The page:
Senator McConnell was exactly right to point out this achievement, noting that in this past term our capital markets have reached record highs, unemployment hit unprecedented lows, and wages have risen especially quickly for low-income earners. These are all direct results of a presidential agenda that has pushed for tax reform, cut costly regulations, and inspired investment all across the country. As a matter of fact, everyone in this country has benefitted from this economic growth. In other words, things in America are getting more equal, rather than less. Between 2017 and 2019, the share of income held by the top 20 percent actually fell. The Gini Index for income inequality, which measures the income distribution, has also fallen over the same timespan. And this isn’t just academic jargon: it has real impacts for regular people. The Federal Reserve reported that, in the past three years, net worth increased 32.5% among the lowest income quintile and 30.7% among the second lowest, while declining modestly for high-income Americans. Growth was particularly high for African-Americans (at 32.1%) and Hispanic-Americans (at 63.6%) compared to whites (just 4%). The same is true of earnings: real median incomes grew 9% for Americans without a high school education compared to a 2.3% decline for college graduates.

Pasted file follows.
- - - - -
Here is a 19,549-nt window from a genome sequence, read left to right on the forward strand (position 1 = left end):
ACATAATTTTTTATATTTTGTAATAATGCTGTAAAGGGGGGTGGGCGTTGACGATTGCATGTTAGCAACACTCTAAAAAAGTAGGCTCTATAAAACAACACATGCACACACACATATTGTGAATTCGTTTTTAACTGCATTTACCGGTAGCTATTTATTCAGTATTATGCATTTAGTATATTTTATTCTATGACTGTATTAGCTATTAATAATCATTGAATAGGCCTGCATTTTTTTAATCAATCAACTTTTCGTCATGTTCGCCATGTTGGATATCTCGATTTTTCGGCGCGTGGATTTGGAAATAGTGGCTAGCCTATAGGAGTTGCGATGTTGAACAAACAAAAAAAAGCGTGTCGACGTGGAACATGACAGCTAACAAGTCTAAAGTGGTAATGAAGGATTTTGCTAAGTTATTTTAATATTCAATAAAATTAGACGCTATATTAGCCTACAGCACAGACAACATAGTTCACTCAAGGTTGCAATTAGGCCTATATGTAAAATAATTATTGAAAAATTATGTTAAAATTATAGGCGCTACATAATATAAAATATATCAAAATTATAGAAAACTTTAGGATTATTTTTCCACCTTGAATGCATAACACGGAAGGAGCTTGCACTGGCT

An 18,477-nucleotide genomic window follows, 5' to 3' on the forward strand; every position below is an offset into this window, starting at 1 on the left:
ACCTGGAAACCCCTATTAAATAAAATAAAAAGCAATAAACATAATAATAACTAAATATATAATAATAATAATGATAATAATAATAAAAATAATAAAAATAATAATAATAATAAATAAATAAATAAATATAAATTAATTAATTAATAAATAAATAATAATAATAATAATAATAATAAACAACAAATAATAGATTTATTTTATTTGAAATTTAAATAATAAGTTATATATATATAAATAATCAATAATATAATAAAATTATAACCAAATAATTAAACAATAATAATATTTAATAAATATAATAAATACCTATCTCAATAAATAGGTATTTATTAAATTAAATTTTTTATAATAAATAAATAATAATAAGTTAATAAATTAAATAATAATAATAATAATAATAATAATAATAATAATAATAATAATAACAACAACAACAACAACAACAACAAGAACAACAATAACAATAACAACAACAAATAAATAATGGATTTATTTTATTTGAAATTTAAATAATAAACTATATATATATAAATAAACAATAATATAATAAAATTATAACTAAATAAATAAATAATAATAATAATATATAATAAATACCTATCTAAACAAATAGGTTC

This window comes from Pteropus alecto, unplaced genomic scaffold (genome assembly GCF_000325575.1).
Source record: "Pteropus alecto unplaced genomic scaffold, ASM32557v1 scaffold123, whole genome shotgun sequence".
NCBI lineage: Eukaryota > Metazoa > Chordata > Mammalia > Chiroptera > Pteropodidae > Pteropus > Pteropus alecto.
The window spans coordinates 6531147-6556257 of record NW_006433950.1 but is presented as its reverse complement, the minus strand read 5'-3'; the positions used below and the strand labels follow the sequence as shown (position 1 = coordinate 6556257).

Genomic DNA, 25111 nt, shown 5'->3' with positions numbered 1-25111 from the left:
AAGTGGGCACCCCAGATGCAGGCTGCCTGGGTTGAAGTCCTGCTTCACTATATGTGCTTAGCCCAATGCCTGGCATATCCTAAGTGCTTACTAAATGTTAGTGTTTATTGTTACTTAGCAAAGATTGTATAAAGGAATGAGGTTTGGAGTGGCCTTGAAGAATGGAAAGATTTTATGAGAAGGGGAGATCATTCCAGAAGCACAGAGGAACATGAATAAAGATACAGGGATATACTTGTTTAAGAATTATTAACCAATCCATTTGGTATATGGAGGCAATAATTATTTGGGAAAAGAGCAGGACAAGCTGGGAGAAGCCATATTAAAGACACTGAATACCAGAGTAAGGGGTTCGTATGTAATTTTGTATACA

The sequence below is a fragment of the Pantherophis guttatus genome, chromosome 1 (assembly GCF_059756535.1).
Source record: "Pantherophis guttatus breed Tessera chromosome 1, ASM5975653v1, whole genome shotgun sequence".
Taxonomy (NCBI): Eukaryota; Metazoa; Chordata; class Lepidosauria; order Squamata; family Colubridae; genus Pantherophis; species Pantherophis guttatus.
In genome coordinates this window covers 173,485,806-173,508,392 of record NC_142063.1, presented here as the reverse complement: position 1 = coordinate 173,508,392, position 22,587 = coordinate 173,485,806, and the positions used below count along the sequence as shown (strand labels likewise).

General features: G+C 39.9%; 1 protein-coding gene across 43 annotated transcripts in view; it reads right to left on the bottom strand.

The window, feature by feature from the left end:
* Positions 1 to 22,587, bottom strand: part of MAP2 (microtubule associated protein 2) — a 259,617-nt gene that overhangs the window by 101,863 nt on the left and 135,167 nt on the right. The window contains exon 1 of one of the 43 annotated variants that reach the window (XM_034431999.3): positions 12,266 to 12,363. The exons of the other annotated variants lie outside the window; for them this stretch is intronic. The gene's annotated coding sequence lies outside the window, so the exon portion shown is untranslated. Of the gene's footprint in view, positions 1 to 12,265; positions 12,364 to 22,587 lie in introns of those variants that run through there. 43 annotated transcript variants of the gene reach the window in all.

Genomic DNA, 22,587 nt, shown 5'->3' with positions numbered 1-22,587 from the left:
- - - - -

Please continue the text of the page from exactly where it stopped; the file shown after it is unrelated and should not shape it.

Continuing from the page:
The direct result of this strong economy and improving labor market conditions has been that poverty, properly measured, is lower than it’s ever been. Though the best measurement methods are still being debated, the consensus is clear. Bruce Meyer’s Consumption Poverty Measure, which factors in all the in-kind benefits and transfers that are still left out of the Official Poverty Measure, puts the current poverty rate at an all-time low of 2.8%. Richard Burkhauser’s Full-Income Poverty Rate, which allows us to compare the beginning of the War on Poverty to current conditions, puts it at 2.3%. Between 2016 and 2019, 6.6 million Americans (including some 2.8 million children) had been lifted out of poverty. These are undeniably some of the most remarkable successes in humanity’s long fight against material deprivation. The same picture holds true when you look at economic mobility. According to the Pew Economic Mobility Project, Americans overwhelmingly (84%) earn more than their parents did at their ages, corrected for inflation and family size. But even when you measure our mobility relative to our peers, the story remains heartening. Around 7% of children raised in the bottom income quintile reach the top quintile themselves, suggesting that the rags-to-riches story of American success remains possible, albeit rare. But even better, as AEI’s Michael Strain found, 30% of those kids raised in tough circumstances end up in the second- or third-highest quintiles – meaning they’ve achieved a comfortable, middle class life.